Projections - Movie Reviews
With Jim Sabatini


Dinner for Schmucks

Dinner for Schmucks
Starring:
Steve Carell and Paul Rudd


Rated: PG-13 Sequences of crude and sexual content, some partial nudity and language
Reviewed by: Jim  
Release date: June 30, 2010 Released by: Paramount Pictures Corporation

This uneven comedy inspired by a biting, snappier French farce (that was based on a French play) lends itself to the comedic talents of Steve Carell and Paul Rudd who've appeared together in The 40 Year-Old Virgin and Anchorman. Still, this wacky, loose remake is a little different from the norm of studio comedies seen in recent years at the cineplex.

Dinner for Schmucks, dispassionately directed presumably for commercial reasons by Jay Roach (Meet the Parents), centers on rising executive Tim Conrad (Rudd) in a private equity firm. He "succeeds" in finding the perfect guest, IRS employee Barry Speck (a dentally-different Carell) for his boss's monthly event. This so-called "dinner for idiots" has its perks for the striver who shows up with the biggest buffoon.

In this adaptation of Francis Weber, the filmmakers use an Odd Couple premise with a suggestion of pictures like The Cable Guy or What About Bob? Much of the story from David Guion and Michael Handelman runs over one crazy evening while its antecedent was more confined from a production standpoint and was a richer indicting comedy of manners.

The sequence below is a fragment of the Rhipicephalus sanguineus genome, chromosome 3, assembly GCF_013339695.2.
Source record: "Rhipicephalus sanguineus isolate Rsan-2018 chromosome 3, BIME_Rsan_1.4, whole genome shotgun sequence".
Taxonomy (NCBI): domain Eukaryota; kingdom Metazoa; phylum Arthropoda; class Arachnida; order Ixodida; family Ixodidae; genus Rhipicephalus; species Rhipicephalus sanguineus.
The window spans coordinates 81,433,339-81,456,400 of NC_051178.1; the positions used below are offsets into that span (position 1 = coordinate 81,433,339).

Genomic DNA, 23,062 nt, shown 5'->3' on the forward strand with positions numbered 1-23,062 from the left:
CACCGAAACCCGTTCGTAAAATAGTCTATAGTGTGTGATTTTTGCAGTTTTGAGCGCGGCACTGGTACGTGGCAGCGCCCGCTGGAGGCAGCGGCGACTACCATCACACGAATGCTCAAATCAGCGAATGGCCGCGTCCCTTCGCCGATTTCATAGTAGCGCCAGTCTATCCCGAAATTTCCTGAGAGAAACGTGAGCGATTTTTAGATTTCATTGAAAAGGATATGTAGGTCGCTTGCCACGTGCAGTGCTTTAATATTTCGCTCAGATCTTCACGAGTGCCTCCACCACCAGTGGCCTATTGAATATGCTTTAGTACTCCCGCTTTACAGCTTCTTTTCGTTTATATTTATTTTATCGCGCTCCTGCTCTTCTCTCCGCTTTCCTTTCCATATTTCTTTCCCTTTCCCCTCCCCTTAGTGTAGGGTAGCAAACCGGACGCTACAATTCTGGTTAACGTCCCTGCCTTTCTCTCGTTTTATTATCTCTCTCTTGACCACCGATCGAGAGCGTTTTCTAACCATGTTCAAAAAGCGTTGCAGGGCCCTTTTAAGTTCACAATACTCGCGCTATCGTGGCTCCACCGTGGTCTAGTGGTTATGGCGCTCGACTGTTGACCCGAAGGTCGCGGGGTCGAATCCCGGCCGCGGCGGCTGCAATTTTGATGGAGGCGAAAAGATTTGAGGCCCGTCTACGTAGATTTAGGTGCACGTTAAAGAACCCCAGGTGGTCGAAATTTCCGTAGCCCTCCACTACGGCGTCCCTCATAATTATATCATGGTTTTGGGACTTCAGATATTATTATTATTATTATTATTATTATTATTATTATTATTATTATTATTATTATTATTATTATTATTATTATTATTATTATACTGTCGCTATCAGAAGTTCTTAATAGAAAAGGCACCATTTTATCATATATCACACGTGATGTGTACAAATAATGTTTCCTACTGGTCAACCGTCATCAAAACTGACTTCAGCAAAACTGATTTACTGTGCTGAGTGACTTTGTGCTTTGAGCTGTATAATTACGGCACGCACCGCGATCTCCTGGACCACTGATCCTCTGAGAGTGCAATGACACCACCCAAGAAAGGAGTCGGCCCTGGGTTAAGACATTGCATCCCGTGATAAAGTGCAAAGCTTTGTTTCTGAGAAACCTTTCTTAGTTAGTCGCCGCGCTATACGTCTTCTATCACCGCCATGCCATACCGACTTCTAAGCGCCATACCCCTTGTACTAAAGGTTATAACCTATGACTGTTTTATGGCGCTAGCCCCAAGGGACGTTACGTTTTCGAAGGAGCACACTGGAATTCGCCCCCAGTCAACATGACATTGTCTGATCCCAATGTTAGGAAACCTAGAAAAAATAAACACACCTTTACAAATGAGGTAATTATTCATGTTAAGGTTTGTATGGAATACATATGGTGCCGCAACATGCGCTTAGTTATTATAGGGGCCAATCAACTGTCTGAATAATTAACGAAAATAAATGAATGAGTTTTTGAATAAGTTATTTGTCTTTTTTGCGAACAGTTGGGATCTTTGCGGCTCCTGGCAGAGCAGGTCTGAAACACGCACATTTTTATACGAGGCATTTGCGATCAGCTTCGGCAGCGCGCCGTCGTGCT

The comedy lurches from the screwball to the stalking variety as the shifting relationship between the milquetoast Conrad and the hapless naive schmuck ("tornado of destruction") Speck drive a movie which has an ad-lib quality to it like what Rudd brought to last year's I Love You, Man.

In a tale with line readings that hit and miss, Speck is like a leech to Barry, making his personal and professional life troublesome. Pathetic, nuts or some kind of needy idiot savant may be a way to describe a tricky fellow who enjoys making dioramas from stuffed mice donning puny outfits. Or as the man with apparent trouble in social skills and syntax who gently opens up through this process, they're "mousterpieces."

The aggregate of a remote professional affected by a pest not originally as perceived has its certain uproarious advantages from all of the scheming and embarrassment with its disastrous results. Carell (Date Night and Despicable Me) and Rudd (Role Models) are decent together supplying a wry, variable, vaudevillian charm when it comes to harassing and humiliation necessitating change. Maybe big boss Fender (Bruce Greenwood) and Tim's fiancee (Stephanie Szostak) are less interesting due to the focus of the script.

However, some peculiar, funny support comes by way of Jemaine Clement as a syncretistic artist and the bearded, busy Zach Galifianakis (Youth in Revolt, Up in the Air) as a zingy IRS guy. Ron Livingston (Office Space) is around as a smarmy business associate and Lucy Punch is Darla, Tim's stalking ex-girlfriend, especially around a risible "wet" napkin scene.

A softened Schmucks may belie its overrall talent level and is not as entertaining as what Mike Nichols did with Weber in The Birdcage. But, at least this arguably overstuffed Dinner isn't low-minded even if it always doesn't make the most of ebullient physical and situational eccentricities.

  Frank Chris Jim Nina Sam Howard Jennifer Kathleen  Avg. 
Dinner for Schmucks  D      B   C   B      B      C+ 

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